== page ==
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I Want To Be a Leader Like…

January 10, 2011

I have to admit, I have no real intereset in talking about what happened this weekend.  I’ll cop out by saying that there’s nothing really strategic, especially if you listen to the rhetoric coming from at least once side of the equation.  There, I’m done.  There are plenty of other places to go for discussion, and I hope you enjoy it.

There was another passing this weekend that bears mentioning, though.  Dick Winters, a Captain in the Army during the second world war and one of the inspirations for the Band of Brothers book and mini-series, died this weekend at his home.

People who knew Winters during and after the war said he is exactly what he appears to be. He could lead without ever raising his voice or swearing. His friend Bob Hoffman, a Lebanon architect, said Winters’ eyes could “burn a hole right through you.”

The men who served under him and people who only met him later in life call him a hero, no matter what he says.

According to the book, one wounded member of Easy Company wrote Winters from a hospital bed in 1945, “I would follow you into hell.”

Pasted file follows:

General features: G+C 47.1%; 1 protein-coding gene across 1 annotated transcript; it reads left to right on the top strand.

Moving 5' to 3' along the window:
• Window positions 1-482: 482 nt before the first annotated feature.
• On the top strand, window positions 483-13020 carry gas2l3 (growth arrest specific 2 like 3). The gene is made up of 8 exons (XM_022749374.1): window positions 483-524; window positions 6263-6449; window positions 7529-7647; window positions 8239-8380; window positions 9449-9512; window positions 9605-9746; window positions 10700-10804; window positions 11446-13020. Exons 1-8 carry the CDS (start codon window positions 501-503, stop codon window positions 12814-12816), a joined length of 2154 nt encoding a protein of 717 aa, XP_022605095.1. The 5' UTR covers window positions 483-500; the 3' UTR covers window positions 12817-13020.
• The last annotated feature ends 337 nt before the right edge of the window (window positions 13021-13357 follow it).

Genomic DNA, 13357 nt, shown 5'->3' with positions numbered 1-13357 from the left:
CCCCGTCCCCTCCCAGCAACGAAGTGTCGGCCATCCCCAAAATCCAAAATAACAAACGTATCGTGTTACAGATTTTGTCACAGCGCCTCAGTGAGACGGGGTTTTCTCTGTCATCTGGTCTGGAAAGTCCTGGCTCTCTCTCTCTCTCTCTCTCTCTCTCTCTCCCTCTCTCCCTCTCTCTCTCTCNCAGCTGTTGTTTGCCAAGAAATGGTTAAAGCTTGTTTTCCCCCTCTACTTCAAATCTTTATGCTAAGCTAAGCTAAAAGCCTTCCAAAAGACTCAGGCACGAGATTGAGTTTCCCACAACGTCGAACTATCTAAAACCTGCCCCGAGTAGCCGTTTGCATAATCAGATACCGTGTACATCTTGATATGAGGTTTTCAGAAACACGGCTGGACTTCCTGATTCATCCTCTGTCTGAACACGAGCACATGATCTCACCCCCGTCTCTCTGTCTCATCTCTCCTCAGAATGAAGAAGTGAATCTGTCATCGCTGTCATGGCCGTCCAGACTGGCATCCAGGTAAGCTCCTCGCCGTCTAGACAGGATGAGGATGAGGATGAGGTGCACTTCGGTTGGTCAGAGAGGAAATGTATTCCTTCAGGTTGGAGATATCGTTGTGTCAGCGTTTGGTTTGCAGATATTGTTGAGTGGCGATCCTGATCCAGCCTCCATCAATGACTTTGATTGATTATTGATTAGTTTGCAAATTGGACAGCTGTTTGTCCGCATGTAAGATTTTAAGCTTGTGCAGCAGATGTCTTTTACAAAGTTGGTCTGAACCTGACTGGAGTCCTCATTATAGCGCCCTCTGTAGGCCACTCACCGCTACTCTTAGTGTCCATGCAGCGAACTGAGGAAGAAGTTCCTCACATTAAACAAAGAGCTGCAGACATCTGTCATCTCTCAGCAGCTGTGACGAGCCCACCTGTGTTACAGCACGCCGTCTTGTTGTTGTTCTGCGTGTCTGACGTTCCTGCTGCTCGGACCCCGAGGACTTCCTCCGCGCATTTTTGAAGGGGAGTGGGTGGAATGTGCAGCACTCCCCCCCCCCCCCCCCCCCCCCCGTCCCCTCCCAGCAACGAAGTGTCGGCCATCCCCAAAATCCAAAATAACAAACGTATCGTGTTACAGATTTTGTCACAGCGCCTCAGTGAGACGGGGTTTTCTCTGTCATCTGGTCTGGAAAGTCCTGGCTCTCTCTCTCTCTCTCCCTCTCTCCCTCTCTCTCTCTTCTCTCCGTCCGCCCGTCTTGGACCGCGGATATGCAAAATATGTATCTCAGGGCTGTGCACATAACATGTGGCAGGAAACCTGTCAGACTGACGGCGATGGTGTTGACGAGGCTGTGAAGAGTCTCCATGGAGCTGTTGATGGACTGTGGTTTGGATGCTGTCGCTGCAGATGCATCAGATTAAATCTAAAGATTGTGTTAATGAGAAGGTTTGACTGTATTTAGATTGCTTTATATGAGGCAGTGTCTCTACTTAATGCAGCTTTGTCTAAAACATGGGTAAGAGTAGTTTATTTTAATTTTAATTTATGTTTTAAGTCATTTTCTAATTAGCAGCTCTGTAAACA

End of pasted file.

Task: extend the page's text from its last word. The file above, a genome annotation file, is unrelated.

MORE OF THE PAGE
Ambrose, the author of “Band of Brothers,” said in a 2001 BBC interview that he hopes young people say. “I want to be like Dick Winters.”

“Not necessarily as soldiers, but as that kind of leader, that kind of man, with basic honesty and virtue and an understanding of the difference between right and wrong,” Ambrose said.

I have to say, if someone feels like saying somthing about me after I die, stuff like this would be the second thing I’d think of.  Lynn and I use Mr. Winters often in our strategy classes to talk about the types of strategic leaders we admire and attempt to model.

According to various sources, the then Lt. Winters bonded with his men in basic training so much that the men rebelled when the company commander tried to remove Winters.  This ended up resulting in Winters becoming the commander of Easy Company.  The emotional bond formed with his men encouraged his men to follow him even through the trials of D-Day and the Battle of the Bulge.

It should also be noted that some of the tactics that Mr. Winters created have been taught at West Point.  This was not just an emotional leader; he was also a strong mind that innovated his field in ways that became standard strategy.  It’s that balance of intellect and emotion that many people find appealing.

I admire strong men who are humble about their impact on the world.  I raise my coffee mug to a great leader, and I want to be more like him someday.

Updated: Michelle Malkin makes some comments, and also has more details on his life.

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